RF Generation.  The Classic and Modern Gaming Databases.RF Generation.  The Classic and Modern Gaming Databases.

Posted on Jan 1st 2000 at 12:00:00 AM by (bombatomba)
Posted under Homebrew, NES, Hidden Gems


Following a successful Kickstarter Campaign in 2014, Lizard is the latest NES focused homebrew from developer Brad Smith, who previously released chiptunes cartridges Moon8 and 2A03 Puritans. Lizard forgoes powerups, lives, and timers and instead opts for an open world platforming adventure. It's an adventure four years in the making so let's put on our Lizard suit and take a look.





Each area has a unique theme.

In Lizard players take on the role of the Lizard Rider a human who dons one of six Lizard Suits that give him the special abilities of long distance jumping, block pushing, turning in to stone, fire-breathing, swimming, and surfing. The Lizard Rider will need to master all of these abilities in order to traverse the hazardous environments and defeat the boss of each area. Most areas can be completed multiple ways and it's worthwhile to try experiment with different Lizard Suits.


Behold the lizard rider!


Controlling the Lizard Rider is straightforward and anyone who has played Super Mario Bros will find a familiar control scheme and jump physics. Players can run, jump by pressing the A button, slow down by pressing down, or use a special ability by pressing the B button. Naturally the special ability changes depending upon which suit the Lizard Rider is wearing. Pressing the select button will bring up the current password and holding it down will reset to the last checkpoint. The start button of course pauses the game. The game controls beautifully as this reviewer played through the entire game using a keyboard and didn't feel that any deaths were due to bad controls.


The penguin's flail about when stomped on trying to throw the Lizard Rider off.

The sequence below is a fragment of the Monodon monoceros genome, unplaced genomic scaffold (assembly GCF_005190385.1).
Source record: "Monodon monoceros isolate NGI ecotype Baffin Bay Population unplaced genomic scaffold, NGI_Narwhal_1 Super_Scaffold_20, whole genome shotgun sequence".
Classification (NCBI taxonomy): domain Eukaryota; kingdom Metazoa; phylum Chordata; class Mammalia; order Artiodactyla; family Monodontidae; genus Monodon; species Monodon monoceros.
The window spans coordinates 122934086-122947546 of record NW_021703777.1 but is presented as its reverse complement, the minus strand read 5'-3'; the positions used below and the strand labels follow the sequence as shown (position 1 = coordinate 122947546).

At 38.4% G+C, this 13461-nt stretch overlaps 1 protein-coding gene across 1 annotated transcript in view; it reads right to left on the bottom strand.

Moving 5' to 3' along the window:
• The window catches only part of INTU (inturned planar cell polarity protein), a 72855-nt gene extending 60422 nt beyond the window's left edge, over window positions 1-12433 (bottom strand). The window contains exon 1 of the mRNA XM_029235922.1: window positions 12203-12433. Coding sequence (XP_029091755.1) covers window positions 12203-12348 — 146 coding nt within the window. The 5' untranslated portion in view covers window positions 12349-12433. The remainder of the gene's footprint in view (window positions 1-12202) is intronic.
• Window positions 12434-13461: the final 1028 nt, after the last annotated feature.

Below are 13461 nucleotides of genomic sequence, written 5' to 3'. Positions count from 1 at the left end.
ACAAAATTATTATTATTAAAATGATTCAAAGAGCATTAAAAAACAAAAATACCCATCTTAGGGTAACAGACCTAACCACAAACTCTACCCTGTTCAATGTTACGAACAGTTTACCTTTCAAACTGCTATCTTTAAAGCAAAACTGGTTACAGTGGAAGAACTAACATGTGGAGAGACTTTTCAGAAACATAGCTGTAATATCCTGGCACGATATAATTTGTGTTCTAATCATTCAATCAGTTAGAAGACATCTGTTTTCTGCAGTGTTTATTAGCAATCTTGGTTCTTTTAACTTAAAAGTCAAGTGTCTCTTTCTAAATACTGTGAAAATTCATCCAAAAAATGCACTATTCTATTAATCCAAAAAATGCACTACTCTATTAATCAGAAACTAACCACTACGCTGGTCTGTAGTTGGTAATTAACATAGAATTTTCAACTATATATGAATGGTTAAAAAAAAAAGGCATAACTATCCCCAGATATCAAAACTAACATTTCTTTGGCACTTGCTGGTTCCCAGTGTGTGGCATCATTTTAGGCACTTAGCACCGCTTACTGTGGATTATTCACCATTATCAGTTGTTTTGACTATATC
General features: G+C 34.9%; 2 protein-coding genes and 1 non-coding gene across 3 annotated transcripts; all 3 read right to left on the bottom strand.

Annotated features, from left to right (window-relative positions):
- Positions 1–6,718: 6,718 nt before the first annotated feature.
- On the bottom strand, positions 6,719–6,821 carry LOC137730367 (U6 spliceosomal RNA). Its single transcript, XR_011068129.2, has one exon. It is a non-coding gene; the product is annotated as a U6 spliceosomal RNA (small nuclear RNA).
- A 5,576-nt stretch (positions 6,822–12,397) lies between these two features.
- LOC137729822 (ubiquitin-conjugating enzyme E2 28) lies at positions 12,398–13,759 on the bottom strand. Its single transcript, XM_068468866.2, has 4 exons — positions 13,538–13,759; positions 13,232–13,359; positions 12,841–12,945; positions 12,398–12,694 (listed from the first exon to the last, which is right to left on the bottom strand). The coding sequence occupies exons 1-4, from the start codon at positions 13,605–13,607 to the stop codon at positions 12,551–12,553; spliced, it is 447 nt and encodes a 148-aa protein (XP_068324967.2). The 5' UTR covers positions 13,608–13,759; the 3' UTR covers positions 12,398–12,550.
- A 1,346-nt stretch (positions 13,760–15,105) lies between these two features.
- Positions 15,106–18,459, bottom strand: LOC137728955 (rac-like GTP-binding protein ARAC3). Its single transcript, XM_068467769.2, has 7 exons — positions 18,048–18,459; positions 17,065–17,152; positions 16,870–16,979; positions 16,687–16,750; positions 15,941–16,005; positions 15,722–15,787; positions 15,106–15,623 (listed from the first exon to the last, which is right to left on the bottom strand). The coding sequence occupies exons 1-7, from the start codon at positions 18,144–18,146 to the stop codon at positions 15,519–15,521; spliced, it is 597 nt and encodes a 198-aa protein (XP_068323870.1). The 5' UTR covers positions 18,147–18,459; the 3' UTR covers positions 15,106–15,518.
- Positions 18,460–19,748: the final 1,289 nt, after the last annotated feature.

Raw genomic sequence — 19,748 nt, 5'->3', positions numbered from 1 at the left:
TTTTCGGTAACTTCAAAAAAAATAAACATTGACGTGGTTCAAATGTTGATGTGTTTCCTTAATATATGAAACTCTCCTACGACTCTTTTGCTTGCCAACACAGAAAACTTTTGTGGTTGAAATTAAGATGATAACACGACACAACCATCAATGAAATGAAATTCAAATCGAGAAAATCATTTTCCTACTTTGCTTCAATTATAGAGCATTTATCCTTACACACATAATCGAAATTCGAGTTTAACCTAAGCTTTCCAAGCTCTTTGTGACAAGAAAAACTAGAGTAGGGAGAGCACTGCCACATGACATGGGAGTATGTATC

The world of Lizard is like a coin with a front half a back half. Its expansive nature requires mapping it out with graph paper as it is easy to get lost. Each half is broken up in to multiple zones with their own distinctive look and sound. Special attention has been given to make the world appear alive such as steam rising from lava falling in to a pool of water, snow falling on the mountainside, or water dripping into a pool in a cavern. The enemies in each area have unique designs and animation cycles with the penguin's animation cycle as a standout. When the player jumps on its head it flails about trying to shoo the player off.


The game is full of little touches such as the steam rising from the lava hitting the pool.

While Lizard gets most things right there are a couple areas that could use some improvement. Ideally with a game that depends upon interconnected screens the screens the player should always be moving left to right and not up or down. A missed jump or death due to a blind jump up or down can lead to frustration. Early on players will encounter some light green frogs. These frogs won't hurt the player but a couple screens over there are dark green frogs. These frogs are poisonous and will kill the player. This can cause some early confusion and frustration and a different enemy or changing all frogs to poisonous would have helped alleviate this issue.


One of these frogs will kill you.

Lizard is a unique title that provides a sense of adventure and discovery rarely seen in a NES game. Those that explore its depths will find that this Lizard is the Lizard of fun.


The endings change depending upon which Lizard suit is used.

For more information about Lizard please visit:

http://lizardnes.com/


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